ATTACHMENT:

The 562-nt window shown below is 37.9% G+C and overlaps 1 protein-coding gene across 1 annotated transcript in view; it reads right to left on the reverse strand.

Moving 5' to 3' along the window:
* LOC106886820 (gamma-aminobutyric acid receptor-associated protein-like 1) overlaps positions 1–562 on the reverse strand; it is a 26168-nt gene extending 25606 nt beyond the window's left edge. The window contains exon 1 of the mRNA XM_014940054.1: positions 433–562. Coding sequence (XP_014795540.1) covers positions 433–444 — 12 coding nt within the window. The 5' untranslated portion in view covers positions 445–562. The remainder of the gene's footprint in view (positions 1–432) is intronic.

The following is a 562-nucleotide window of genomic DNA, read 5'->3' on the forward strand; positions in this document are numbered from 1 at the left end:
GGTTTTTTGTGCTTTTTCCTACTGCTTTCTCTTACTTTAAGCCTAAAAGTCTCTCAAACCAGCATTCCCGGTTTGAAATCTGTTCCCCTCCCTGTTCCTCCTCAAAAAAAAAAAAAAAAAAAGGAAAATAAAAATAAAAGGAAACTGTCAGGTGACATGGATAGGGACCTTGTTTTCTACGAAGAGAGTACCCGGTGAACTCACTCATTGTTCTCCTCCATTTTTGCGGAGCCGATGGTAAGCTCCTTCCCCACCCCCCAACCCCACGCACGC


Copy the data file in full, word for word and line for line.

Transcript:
The 562-nt window shown below is 37.9% G+C and overlaps 1 protein-coding gene across 1 annotated transcript in view; it reads right to left on the reverse strand.

Moving 5' to 3' along the window:
* LOC106886820 (gamma-aminobutyric acid receptor-associated protein-like 1) overlaps positions 1–562 on the reverse strand; it is a 26168-nt gene extending 25606 nt beyond the window's left edge. The window contains exon 1 of the mRNA XM_014940054.1: positions 433–562. Coding sequence (XP_014795540.1) covers positions 433–444 — 12 coding nt within the window. The 5' untranslated portion in view covers positions 445–562. The remainder of the gene's footprint in view (positions 1–432) is intronic.

The following is a 562-nucleotide window of genomic DNA, read 5'->3' on the forward strand; positions in this document are numbered from 1 at the left end:
GGTTTTTTGTGCTTTTTCCTACTGCTTTCTCTTACTTTAAGCCTAAAAGTCTCTCAAACCAGCATTCCCGGTTTGAAATCTGTTCCCCTCCCTGTTCCTCCTCAAAAAAAAAAAAAAAAAAAGGAAAATAAAAATAAAAGGAAACTGTCAGGTGACATGGATAGGGACCTTGTTTTCTACGAAGAGAGTACCCGGTGAACTCACTCATTGTTCTCCTCCATTTTTGCGGAGCCGATGGTAAGCTCCTTCCCCACCCCCCAACCCCACGCACGC